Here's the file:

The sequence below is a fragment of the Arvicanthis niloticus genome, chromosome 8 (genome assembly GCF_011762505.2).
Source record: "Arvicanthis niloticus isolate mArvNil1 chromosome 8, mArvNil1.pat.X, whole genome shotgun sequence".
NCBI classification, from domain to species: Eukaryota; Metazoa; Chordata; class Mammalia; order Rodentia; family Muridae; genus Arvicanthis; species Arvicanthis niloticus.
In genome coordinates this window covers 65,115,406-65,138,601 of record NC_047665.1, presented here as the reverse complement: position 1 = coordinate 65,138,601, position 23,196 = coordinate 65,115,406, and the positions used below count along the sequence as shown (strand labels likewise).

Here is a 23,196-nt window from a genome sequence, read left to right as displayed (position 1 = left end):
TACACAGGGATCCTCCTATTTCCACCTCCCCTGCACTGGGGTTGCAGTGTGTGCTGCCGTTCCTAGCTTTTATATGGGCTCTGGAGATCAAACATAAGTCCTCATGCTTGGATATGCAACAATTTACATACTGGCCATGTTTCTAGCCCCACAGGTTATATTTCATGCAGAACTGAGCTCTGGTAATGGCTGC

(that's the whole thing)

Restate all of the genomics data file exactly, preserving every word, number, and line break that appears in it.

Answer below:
The sequence below is a fragment of the Arvicanthis niloticus genome, chromosome 8 (genome assembly GCF_011762505.2).
Source record: "Arvicanthis niloticus isolate mArvNil1 chromosome 8, mArvNil1.pat.X, whole genome shotgun sequence".
NCBI classification, from domain to species: Eukaryota; Metazoa; Chordata; class Mammalia; order Rodentia; family Muridae; genus Arvicanthis; species Arvicanthis niloticus.
In genome coordinates this window covers 65,115,406-65,138,601 of record NC_047665.1, presented here as the reverse complement: position 1 = coordinate 65,138,601, position 23,196 = coordinate 65,115,406, and the positions used below count along the sequence as shown (strand labels likewise).

Here is a 23,196-nt window from a genome sequence, read left to right as displayed (position 1 = left end):
TACACAGGGATCCTCCTATTTCCACCTCCCCTGCACTGGGGTTGCAGTGTGTGCTGCCGTTCCTAGCTTTTATATGGGCTCTGGAGATCAAACATAAGTCCTCATGCTTGGATATGCAACAATTTACATACTGGCCATGTTTCTAGCCCCACAGGTTATATTTCATGCAGAACTGAGCTCTGGTAATGGCTGC